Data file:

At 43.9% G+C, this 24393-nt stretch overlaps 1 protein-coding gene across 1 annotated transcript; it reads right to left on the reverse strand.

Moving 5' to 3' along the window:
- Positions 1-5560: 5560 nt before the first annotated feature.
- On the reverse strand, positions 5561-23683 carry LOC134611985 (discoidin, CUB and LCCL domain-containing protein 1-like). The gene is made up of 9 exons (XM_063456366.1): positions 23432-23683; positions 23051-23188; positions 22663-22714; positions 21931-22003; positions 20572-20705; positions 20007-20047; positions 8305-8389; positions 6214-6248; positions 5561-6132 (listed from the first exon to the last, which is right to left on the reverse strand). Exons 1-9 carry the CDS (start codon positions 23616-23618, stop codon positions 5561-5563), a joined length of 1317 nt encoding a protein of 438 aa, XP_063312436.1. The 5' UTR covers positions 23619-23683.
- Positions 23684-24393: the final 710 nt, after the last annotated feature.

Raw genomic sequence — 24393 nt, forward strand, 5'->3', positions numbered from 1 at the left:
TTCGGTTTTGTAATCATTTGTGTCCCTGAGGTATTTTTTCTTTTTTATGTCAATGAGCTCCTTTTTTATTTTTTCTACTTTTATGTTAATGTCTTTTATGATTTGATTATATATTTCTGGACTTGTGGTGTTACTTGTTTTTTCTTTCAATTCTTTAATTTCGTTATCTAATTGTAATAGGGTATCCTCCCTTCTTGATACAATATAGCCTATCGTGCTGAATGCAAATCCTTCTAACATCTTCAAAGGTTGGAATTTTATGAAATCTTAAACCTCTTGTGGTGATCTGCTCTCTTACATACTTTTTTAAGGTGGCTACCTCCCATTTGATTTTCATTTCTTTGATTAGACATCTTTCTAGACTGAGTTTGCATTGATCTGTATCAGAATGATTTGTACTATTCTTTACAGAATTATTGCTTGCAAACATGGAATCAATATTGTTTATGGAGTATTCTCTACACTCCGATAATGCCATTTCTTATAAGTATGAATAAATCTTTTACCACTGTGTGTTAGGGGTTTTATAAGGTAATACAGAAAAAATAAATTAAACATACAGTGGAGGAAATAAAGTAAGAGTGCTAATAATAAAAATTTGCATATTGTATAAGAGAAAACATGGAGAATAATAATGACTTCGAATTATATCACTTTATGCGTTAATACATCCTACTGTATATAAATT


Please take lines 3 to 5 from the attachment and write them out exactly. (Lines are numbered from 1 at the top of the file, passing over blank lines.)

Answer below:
- Positions 1-5560: 5560 nt before the first annotated feature.
- On the reverse strand, positions 5561-23683 carry LOC134611985 (discoidin, CUB and LCCL domain-containing protein 1-like). The gene is made up of 9 exons (XM_063456366.1): positions 23432-23683; positions 23051-23188; positions 22663-22714; positions 21931-22003; positions 20572-20705; positions 20007-20047; positions 8305-8389; positions 6214-6248; positions 5561-6132 (listed from the first exon to the last, which is right to left on the reverse strand). Exons 1-9 carry the CDS (start codon positions 23616-23618, stop codon positions 5561-5563), a joined length of 1317 nt encoding a protein of 438 aa, XP_063312436.1. The 5' UTR covers positions 23619-23683.
- Positions 23684-24393: the final 710 nt, after the last annotated feature.